In red zones, the government's main focus was on closing gyms on April 8 and returning to alternating school days for secondary 3, 4, and 5 students as of April 12.
In addition, a maximum of 25 people will be allowed in places of worship, sports facilities except for "swimming pools, ice rinks and places to play tennis and badminton" are closed, and no extracurricular school activities will be allowed.
For orange zones, less severe measures were installed, including limiting the number of people allowed in places of worship, sporting facilities, and making wearing masks compulsory in all schools for all levels.
The curfew will be at 9:30 p.m., except for the emergency regions of Quebec City, Lévis, and Gatineau, which have an 8 p.m. curfew until April 12.
Are there any new rules in red zones?
Along with the already established rules, there are a couple of new things you need to remember if you're living in a red zone.
First and foremost, you can no longer go work out at your local gym as of Thursday. It's also mandatory to wear a mask whenever you do outdoor physical activity in a group of maximum eight people.
If you're a high school student, you'll be going back to alternating school days, won't be able to do any extracurriculars, and you must wear a mask at all times, even in a classroom.
You'll still be able to go shopping or go to the cinema, however, but expect the rules to be enforced more than they already are.
"Those in charge of businesses and companies must understand that the variant is very dangerous. If you don't enforce the rules, you risk being shut down," said Legault.
When will things reopen again?
The government didn't give a timeframe as to when we can expect things to be open again.
What Legault did hint at, however, is that Montrealers might be in for another 8 p.m. curfew if things don't get better.
"We will not hesitate. If there is an increase, for example, in the number of cases in the coming days in Montreal, we're going to put the curfew back to 8 p.m.," said the premier.
At a press conference on Thursday, Premier François Legault, Prime Minister Justin Trudeau and several other government representatives announced huge new investments into Canada's aerospace industry. These investments are set to create "more than 1,000" high-paying jobs in Quebec and the rest of Canada.
"The projects announced today are tangible platforms for creating exciting jobs," Aéro Montréal explained in a press release.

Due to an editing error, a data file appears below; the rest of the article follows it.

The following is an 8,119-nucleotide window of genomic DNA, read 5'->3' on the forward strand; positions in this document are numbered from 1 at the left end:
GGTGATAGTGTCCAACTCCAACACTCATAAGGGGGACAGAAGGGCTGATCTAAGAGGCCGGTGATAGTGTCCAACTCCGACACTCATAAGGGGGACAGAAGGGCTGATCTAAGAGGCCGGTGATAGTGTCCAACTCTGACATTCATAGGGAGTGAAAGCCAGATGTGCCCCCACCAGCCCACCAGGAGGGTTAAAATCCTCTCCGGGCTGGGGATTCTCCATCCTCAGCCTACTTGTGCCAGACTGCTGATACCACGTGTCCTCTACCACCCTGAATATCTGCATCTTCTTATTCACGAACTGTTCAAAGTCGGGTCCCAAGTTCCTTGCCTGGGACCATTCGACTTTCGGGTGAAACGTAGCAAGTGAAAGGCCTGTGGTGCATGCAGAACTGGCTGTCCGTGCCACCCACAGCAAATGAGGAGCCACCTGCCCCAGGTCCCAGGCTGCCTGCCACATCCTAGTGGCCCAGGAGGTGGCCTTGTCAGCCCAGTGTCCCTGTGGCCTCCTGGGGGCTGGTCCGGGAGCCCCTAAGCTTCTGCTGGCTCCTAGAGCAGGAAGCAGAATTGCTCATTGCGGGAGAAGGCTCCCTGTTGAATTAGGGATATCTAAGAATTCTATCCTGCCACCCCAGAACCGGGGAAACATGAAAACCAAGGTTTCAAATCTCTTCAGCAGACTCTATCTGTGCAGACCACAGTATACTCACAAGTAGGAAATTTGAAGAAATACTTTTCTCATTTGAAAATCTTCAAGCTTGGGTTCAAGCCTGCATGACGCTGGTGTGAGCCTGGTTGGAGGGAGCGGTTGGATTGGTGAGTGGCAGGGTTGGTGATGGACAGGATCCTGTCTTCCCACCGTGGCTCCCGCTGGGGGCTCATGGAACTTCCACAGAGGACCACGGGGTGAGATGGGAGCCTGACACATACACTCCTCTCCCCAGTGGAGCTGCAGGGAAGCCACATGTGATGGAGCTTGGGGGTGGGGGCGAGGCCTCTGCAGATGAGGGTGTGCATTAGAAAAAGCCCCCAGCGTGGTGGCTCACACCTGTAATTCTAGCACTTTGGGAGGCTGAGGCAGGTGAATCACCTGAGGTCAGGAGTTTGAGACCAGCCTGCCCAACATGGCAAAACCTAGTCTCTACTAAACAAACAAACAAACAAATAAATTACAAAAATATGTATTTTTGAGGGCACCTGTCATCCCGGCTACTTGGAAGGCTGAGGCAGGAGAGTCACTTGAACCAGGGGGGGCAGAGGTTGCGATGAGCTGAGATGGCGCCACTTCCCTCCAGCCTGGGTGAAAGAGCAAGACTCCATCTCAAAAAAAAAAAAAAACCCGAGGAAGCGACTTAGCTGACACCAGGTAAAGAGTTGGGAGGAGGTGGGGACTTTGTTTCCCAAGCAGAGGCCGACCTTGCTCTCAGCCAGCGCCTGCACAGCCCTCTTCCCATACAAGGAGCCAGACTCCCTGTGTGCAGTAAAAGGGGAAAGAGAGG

Since July 1, it has been possible for people who have had to recover from unemployment due to the pandemic and for people who have not been studying full time in the last 12 months to register for one of the training programs of the Program for the requalification and the accompaniment in information technology and communications (PRATIC).
Whether it's a college or university program, a certificate, an attestation of college studies (AEC) or a diploma of specialized graduate studies (DESS), among others, there are 142 training programs waiting for future students.
In Montreal alone, nearly sixty college programs and 20 university programs are available, and a total of 15 in the Capitale-Nationale region.
There are, for example, ACSs in programming, multimedia production, mobile application development or graphic design, to name a few.
The complete list of training courses offered by region can be found on the government website.
Thanks to a budget of some $39.6 million, financial assistance of $650 per week will be offered to 2,500 Quebecers for the duration of their full-time training. A $1,950 bursary will be awarded to graduates.
Who is eligible to enroll in PRATIC?
Two criteria will determine if a person is eligible to register for PRATIC. You must be unemployed and not have been a full-time student in the 12 months prior to applying.
The government suggests that you contact the Services Québec office in your area and an agent will determine with the future student if PRATIC corresponds to his/her needs.
Remember last year when it seemed that every week there were new COVID-19 rules that the Quebec government would spring on us and we all felt really down? Well, it's the same thing this year, but instead of misery, we're feeling optimistic because this summer's new COVID-19 rules have an eye towards a pandemic-freefuture.
One of the major changes coming on Monday is that you no longer have to maintain a two-metre distance between other people.
According to the Ministry of Health and Social Services (MSSS), "the distance to be respected between people from different residences will be lowered from two meters to one meter, both outside and inside."
There are still two situations that require two-metre distancing, however: "singing activities" and "high-intensity exercise in gyms," according to the government.
Wearing a face mask is still mandatory in all indoor public spaces.
Let's get flexible
No, not like that!
We're talking about stores, festivals, sporting events, and other activities with potentially large crowds.
As of Monday, there won't be any capacity limits inside retail stores. While you still have to maintain a one-metre distance, there will be no more annoying lineups outside.
Moreover, in venues with fixed seating, people from different households only need to keep one seat between them and other parties. One-metre distancing is still required in common areas.
Finally, "at amateur events where spectators are seated in bleachers, bleachers or fixed seating, the maximum number of spectators permitted per sports venue is 50 indoors and 100 outdoors."
The government has also reminded Quebecers that "since June 25, adequately protected people" — i.e. people with two doses of a vaccine — "no longer have to follow the recommendations on distancing and wearing a face covering during gatherings in private homes."